Robi Njoroge: Anti-counterfeit boss on Kenya's plan to combat fakes at the sourceFriday January 27 2023
When he was named the chief executive officer of the Anti-Counterfeit Authority (ACA) six months ago, Robi Mbugua Njoroge promised to "address the multiple and growing challenges posed by counterfeiting and illicit trade in the country."
The agency estimates that Kenya has been losing up to Sh800 billion annually to counterfeiting activities.
It is estimated that one in every five products sold in Kenya is counterfeit and almost four million Kenyans are using counterfeit goods that include sugar, cigarettes, alcohol, bottled water, pharmaceutical products and cooking oil, posing a serious threat to health and security and depriving our economy of vital revenue.
Dr Njoroge spoke to the Business Daily on if Kenya is winning or losing the war against counterfeiters.
Kenya still loses an estimated Sh800 billion annually on counterfeits and other forms of illicit trade. Are your initiatives really working?
There are numerous reasons why Kenya is still losing a lot of billions in illicit trade. The first is differentiation. Very few people are able to tell between genuine and fake. This has become an issue of concern.
Secondly, there is the issue of affordability in the sense that most people will not mind anything that is cheaper in the market despite the impact such a product may have on their health and safety.
People in the illicit trade business will imitate first-moving products that they know they can sell and make millions to support the baron’s world. There is also the issue of convenience.
Most of the time when you are walking or driving across the streets of Nairobi, there are people who are dangling certain goods to you and you will not bother to ascertain if the goods are genuine or not.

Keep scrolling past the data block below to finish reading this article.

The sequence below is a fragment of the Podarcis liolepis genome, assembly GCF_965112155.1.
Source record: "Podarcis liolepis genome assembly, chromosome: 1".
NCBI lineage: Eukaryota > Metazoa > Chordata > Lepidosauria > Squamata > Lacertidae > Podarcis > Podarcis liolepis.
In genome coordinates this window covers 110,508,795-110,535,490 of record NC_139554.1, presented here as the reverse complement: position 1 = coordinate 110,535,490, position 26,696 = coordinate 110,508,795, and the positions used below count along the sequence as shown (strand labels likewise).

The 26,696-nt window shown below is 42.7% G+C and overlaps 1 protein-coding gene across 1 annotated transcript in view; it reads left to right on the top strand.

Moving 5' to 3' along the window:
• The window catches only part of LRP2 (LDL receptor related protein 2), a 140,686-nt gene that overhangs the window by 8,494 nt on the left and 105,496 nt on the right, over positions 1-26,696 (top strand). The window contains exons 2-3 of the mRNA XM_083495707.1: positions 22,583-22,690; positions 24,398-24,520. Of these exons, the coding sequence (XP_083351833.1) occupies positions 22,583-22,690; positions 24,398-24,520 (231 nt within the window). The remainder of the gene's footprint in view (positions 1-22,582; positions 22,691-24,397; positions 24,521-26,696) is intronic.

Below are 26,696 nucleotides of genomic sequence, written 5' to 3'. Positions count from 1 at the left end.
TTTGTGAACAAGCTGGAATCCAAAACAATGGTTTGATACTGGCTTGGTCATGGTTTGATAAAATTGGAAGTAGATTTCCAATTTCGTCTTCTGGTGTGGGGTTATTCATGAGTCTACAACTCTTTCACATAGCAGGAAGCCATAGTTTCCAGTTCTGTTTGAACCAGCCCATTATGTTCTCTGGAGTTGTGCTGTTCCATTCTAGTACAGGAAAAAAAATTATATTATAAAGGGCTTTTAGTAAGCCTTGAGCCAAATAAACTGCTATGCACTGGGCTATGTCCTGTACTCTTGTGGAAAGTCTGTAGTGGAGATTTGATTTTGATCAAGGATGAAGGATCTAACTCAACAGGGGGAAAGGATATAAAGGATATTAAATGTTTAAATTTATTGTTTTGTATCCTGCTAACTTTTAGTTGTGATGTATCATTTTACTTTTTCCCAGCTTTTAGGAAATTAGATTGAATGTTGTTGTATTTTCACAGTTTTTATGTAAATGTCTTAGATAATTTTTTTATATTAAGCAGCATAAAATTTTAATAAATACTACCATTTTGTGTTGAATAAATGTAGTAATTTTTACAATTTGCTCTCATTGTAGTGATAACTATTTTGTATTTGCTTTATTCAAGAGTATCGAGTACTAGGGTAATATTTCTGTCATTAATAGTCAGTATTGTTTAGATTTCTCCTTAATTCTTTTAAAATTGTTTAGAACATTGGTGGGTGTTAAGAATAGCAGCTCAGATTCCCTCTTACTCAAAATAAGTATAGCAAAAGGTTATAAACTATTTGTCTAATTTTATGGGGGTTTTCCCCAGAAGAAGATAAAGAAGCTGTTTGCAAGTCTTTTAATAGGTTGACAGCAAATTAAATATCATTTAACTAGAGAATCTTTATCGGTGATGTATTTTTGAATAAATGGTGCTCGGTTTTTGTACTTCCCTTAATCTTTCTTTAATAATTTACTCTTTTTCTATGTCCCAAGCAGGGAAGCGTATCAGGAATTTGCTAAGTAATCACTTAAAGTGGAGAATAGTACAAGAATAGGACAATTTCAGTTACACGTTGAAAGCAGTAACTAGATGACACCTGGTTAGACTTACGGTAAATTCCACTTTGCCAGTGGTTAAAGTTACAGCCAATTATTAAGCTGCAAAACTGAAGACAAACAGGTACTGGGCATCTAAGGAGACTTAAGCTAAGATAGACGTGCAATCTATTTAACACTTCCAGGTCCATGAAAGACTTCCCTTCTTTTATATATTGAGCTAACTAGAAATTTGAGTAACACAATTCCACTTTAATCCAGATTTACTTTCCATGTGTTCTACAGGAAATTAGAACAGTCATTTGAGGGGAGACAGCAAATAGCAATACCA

In such a case, you will end up buying because the purchase at that time is convenient for you.
What is ACA doing to end this?
We have employed quite a number of strategies. These include a soft approach and brick-and-mortar. Brick and mortar is through enforcement. It is important to note that 80 percent of counterfeit goods in Kenya are from overseas.
Instead of relying on brick and mortar chasing lose cargo into the country, we are implementing what we call the recordation process.
This aims at dealing with the issue of counterfeiting at the source so that we don’t allow them to get into the country and then the government spends a lot of money chasing that cargo.
How does the recordation process work?
Intellectual property rights (IPRs) recordation refers to the process of collecting and entering into an electronic database, information from intellectual property rights owners regarding their registered IPRs, irrespective of their place of registration, for all goods being imported into Kenya.
The intellectual property rights recordation platform allows manufacturers to enter data on the intellectual property of particular goods detailing their characteristics, including high-resolution pictures of the good.
This will enable law enforcement agencies to compare the goods with those captured in the system and flag any counterfeit goods before they get into the country.
The platform which has been live for several months already has over 50 manufacturers who have registered.
How have you deployed technology in the fight?
We have a system which went live last year but it’s still in the stages of development. We are calling it the Anti-Counterfeit Information Management system (AIMS).
This has several modules, including case management where we are able to track your case if you have one with us.
The AIMS system provides for the implementation of the recordal regulations, which were published on July 23, 2021, under Legal Notice Number 118 of 2021.
The recordal regulations give effect to the Statute Law (Miscellaneous Amendments) Act, 18 of 2018, which amended the Anti-Counterfeit Act, 13 of 2018, by providing for the Recordal of Intellectual Property Rights with the Anti-Counterfeit Authority.
Is frequent tax increases a recipe for counterfeits?
Of course, issues of costs are a concern. Remember I talked about affordability and if a genuine product is costing more, this means that it will be out of reach of the masses.
If these goods get into the Kenyan market today and they are out of the tax system — such as import, excise and VAT — definitely the product and its counterfeit will be cheaper.
This means that at the end of the day what we are doing is that we are denying the government the resources it requires.
Which are the most counterfeited products in the Kenyan market today and why?
The most common counterfeited products are electronics, alcoholic beverages, apparel, footwear, cosmetics, and pharmaceuticals just to mention but a few. Remember these are the products that have high demand.